Novelist Naema Tahir is no stranger to breaking with established traditions.
Her fifth book which is published next October, discusses the issues surrounding Muslim women who choose their marriage partners.
The subject material hints at autobiography. More than a decade ago, Naema stood firm against parents determined that she would accept an arranged marriage.
“If I chose myself to marry someone my parents arranged, that would be ok,” says Naema, as she prepares to take part in a Council of Europe human rights television programme on the right to free expression.
“But I didn’t choose it. It was forcibly put on me and I had to say no. It has been the most painful part of my life.”
Although Naema now 40 and her parents have reconciled, the experience may have strengthened a willingness to challenge orthodoxy.
Certainly the process of “critical rethinking” that it demanded continues to mark her work both as a writer and as a public intellectual. It is a process Naema encourages.
Naema’s first book ‘A Muslim Woman Unveils,’ published in 2005, tackles issues of inter-generational conflict, identity and migration.
The follow-up Dutch best-seller ‘Prized Possession’ (2006), deals with the reproductive and sexual rights of three Muslim women.
It helped to catapult the former Council of Europe human rights lawyer into the Dutch media spotlight. She has remained there ever since, staking out positions on religion and migration which strike at the heart of the Dutch debate on multi-culturalism.
A Council of Europe report published last February on the Netherlands, underlined how fraught the issue has become in a country noted for its tolerant and relaxed attitudes to social questions.
“The overall tone of the public discourse in the Netherlands and the new integration policy, with its particular focus on the preservation of the Dutch identity, have had negative consequences on the preservation of a climate of mutual understanding between the majority population and the ethnic minorities,” the report revealed.
Undaunted, Naema enters the fray with advice for the country’s immigrants.
“If they are not integrating well, we should hold them accountable for their lack of willingness to become part of this society,” she says.
Naema also focuses her attention on the Netherlands’ Muslim community.
“There should be a discussion on Islam,” she declares. “There should be a discussion on the norms, the rules and the practice. It’s in all our interests.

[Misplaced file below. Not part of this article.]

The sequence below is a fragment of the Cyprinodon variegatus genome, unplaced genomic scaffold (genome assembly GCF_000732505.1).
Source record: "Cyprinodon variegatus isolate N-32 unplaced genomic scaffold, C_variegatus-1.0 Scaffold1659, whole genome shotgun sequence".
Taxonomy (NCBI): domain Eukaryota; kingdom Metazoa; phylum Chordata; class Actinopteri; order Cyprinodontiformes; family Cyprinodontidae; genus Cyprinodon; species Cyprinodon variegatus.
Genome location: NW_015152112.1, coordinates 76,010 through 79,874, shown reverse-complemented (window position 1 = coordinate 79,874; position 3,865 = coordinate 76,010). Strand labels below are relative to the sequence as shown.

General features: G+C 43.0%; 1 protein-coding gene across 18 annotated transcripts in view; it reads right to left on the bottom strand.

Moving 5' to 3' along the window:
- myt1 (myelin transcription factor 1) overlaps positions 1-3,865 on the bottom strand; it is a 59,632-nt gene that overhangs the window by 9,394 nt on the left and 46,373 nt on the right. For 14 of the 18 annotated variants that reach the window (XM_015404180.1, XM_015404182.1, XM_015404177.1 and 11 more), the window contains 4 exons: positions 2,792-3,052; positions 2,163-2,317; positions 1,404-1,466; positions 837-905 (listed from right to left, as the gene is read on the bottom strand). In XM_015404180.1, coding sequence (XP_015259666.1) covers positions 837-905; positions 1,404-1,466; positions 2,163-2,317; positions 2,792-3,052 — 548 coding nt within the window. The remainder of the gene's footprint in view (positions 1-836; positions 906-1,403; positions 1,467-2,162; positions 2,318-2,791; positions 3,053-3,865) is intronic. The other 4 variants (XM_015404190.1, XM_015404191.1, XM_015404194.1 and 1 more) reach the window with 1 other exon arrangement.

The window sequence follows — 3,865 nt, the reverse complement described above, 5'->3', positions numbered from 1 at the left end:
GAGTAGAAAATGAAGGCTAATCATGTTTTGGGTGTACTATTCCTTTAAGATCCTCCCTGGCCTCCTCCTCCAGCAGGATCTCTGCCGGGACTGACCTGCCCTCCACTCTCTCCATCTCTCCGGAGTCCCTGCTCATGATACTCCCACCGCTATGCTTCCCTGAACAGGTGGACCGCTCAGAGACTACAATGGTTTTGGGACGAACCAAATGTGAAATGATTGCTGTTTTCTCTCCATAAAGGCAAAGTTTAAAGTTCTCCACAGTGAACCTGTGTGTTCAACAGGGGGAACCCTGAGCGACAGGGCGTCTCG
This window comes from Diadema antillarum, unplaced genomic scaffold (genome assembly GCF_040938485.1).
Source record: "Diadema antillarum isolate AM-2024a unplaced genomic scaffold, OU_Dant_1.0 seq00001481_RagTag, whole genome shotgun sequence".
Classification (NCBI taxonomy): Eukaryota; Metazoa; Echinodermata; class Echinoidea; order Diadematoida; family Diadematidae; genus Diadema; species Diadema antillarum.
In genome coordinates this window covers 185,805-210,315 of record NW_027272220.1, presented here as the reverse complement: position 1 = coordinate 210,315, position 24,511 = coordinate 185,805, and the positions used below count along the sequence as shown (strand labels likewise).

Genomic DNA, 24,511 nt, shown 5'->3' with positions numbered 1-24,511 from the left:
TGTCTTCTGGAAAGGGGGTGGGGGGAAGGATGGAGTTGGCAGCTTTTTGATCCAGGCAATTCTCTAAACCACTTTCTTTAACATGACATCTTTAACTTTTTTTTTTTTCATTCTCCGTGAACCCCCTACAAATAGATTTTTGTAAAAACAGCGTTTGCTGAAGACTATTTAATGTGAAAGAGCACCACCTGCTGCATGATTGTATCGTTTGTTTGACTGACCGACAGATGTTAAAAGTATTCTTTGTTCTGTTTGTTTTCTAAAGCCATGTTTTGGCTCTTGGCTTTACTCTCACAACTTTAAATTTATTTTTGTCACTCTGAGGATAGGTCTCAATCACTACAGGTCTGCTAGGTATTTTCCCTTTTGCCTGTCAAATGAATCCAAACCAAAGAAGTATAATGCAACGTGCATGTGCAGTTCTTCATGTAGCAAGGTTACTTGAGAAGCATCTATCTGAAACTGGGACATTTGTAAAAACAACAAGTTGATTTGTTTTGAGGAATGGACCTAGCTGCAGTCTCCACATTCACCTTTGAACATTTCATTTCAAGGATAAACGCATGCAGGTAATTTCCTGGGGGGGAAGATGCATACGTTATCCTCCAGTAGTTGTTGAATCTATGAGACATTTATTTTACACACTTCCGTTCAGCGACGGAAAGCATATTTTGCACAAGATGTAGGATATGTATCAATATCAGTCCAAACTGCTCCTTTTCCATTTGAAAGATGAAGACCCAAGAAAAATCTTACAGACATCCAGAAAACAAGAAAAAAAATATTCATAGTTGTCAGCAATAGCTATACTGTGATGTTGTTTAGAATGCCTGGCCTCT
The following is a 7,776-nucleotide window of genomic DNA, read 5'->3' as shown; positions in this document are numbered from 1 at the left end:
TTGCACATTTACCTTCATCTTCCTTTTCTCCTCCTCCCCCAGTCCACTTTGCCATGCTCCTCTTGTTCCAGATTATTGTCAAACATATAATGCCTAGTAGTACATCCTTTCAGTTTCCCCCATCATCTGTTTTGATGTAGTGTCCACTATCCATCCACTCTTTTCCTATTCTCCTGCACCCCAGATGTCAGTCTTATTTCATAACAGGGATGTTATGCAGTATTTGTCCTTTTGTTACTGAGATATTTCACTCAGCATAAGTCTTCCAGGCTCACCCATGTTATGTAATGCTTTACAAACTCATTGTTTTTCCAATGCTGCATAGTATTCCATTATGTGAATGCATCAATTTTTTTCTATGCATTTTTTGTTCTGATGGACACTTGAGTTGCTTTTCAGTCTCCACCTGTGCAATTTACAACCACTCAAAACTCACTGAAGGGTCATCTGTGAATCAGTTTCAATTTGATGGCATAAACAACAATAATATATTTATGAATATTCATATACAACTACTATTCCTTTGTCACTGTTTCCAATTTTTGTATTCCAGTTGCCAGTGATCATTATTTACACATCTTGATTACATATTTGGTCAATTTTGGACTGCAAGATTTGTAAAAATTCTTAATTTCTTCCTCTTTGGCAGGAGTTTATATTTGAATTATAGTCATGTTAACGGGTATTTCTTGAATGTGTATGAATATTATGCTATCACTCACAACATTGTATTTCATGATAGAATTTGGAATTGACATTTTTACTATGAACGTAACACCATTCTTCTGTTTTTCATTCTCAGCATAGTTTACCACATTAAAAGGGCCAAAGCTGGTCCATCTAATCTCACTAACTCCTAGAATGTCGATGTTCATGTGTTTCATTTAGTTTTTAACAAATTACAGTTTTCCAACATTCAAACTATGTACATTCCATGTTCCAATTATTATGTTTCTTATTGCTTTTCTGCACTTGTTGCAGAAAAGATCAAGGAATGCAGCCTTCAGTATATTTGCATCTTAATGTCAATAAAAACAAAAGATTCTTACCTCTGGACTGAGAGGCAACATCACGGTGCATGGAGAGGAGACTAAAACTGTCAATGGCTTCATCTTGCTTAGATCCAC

“There is not always equality in those rules for men and women. There is not equality for a believer and non-believer. It‘s a religion which is monopolised by men. It’s a religion where critical thought was apparent until 11th century and then it stopped.”
As an introspective writer, Naema is not a natural fit for the slaying of sacred cows. She is determined not to be seen as a politician and is wary of the public gaining an understanding of her work solely through the media lens.
“I wish to inspire and not injure,” Naema says. “Being a member of the new immigrant communities, I felt it was my duty to communicate to the larger European group because there’s so much misunderstanding and fear.”
A self-described “Pakistani-British girl who lives in Holland “ and one who has also called Nigeria and France home, Tahir rejects any comparison between her views and those offered by the assassinated Dutch critics of Islam Pim Fortuyn and Theo van Gogh.
“If you write about a hot potato issue like Islam, there is always a fear. But my biggest fear is being misunderstood. It’s really easy to take elements of what I say and put them in isolation as a headline. It does sound provocative.
“My task is to write in as nuanced and as detailed a way as possible, so that people cannot politicise the work.
“If that would be my fear that rightists would hijack my work, I would never be able to write critically. Critical thought is the only way to open up. I don’t do it to criticize the community I come from. We have so much opportunity in the West but you have to be more ambitious that just wanting to integrate.”
Ambition, encouragement and positive-thinking are key to understanding Naema’s approach to multi-culturalism, which requires all groups in the Netherlands to face up to hard truths.
“We should criticise both sides,” she declares. “Migrants are worried about the closed attitude of Dutch people. We Dutch tend to say that we are open to diversity but I sometimes doubt if that is the case.
“There is this abstract on the one side Islam and the abstract of the West on the other side. We have to smash into pieces these abstracts and bring them to smaller elements.
“When we do that, we’ll see there is no clash. There are many levels on which people encounter. There is actually more communication and connections than a clash.”
The stakes may be high but Naema, who is also a visiting professor at the University of Leiden, remains optimistic about the future.
“I don’t really believe that it’s going to go badly,” she says. “People who have this attitude of critical reflection and introspection welcome new views, fresh ideas and even criticism.
“In the next 10 years we are going to see positive things coming out of the Muslim community. Muslim women will be more aware of their rights and be able to communicate about their rights. I want to write about that.”